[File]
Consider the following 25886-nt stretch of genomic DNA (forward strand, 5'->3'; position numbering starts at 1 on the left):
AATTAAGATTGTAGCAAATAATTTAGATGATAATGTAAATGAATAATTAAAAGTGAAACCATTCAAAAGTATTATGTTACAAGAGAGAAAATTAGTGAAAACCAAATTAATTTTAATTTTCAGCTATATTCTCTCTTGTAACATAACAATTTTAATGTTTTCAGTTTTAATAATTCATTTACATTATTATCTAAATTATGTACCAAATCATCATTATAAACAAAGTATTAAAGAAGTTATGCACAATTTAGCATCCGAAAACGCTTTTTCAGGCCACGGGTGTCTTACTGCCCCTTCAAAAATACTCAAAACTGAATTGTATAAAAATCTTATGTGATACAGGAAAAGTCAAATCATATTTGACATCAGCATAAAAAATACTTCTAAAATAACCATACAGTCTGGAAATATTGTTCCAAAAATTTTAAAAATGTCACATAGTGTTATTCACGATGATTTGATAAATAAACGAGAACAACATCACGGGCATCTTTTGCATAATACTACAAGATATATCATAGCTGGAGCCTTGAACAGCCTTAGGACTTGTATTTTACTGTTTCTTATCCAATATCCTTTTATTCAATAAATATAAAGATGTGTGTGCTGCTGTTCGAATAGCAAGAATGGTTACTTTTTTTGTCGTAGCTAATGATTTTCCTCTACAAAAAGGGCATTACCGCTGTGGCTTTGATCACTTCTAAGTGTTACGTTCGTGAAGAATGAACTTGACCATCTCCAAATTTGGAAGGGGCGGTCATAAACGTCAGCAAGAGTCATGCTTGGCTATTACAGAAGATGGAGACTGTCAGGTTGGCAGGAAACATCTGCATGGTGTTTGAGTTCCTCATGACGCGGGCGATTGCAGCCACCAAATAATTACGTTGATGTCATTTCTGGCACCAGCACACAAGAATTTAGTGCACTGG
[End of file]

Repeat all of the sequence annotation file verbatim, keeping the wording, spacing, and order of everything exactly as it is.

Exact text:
Consider the following 25886-nt stretch of genomic DNA (forward strand, 5'->3'; position numbering starts at 1 on the left):
AATTAAGATTGTAGCAAATAATTTAGATGATAATGTAAATGAATAATTAAAAGTGAAACCATTCAAAAGTATTATGTTACAAGAGAGAAAATTAGTGAAAACCAAATTAATTTTAATTTTCAGCTATATTCTCTCTTGTAACATAACAATTTTAATGTTTTCAGTTTTAATAATTCATTTACATTATTATCTAAATTATGTACCAAATCATCATTATAAACAAAGTATTAAAGAAGTTATGCACAATTTAGCATCCGAAAACGCTTTTTCAGGCCACGGGTGTCTTACTGCCCCTTCAAAAATACTCAAAACTGAATTGTATAAAAATCTTATGTGATACAGGAAAAGTCAAATCATATTTGACATCAGCATAAAAAATACTTCTAAAATAACCATACAGTCTGGAAATATTGTTCCAAAAATTTTAAAAATGTCACATAGTGTTATTCACGATGATTTGATAAATAAACGAGAACAACATCACGGGCATCTTTTGCATAATACTACAAGATATATCATAGCTGGAGCCTTGAACAGCCTTAGGACTTGTATTTTACTGTTTCTTATCCAATATCCTTTTATTCAATAAATATAAAGATGTGTGTGCTGCTGTTCGAATAGCAAGAATGGTTACTTTTTTTGTCGTAGCTAATGATTTTCCTCTACAAAAAGGGCATTACCGCTGTGGCTTTGATCACTTCTAAGTGTTACGTTCGTGAAGAATGAACTTGACCATCTCCAAATTTGGAAGGGGCGGTCATAAACGTCAGCAAGAGTCATGCTTGGCTATTACAGAAGATGGAGACTGTCAGGTTGGCAGGAAACATCTGCATGGTGTTTGAGTTCCTCATGACGCGGGCGATTGCAGCCACCAAATAATTACGTTGATGTCATTTCTGGCACCAGCACACAAGAATTTAGTGCACTGG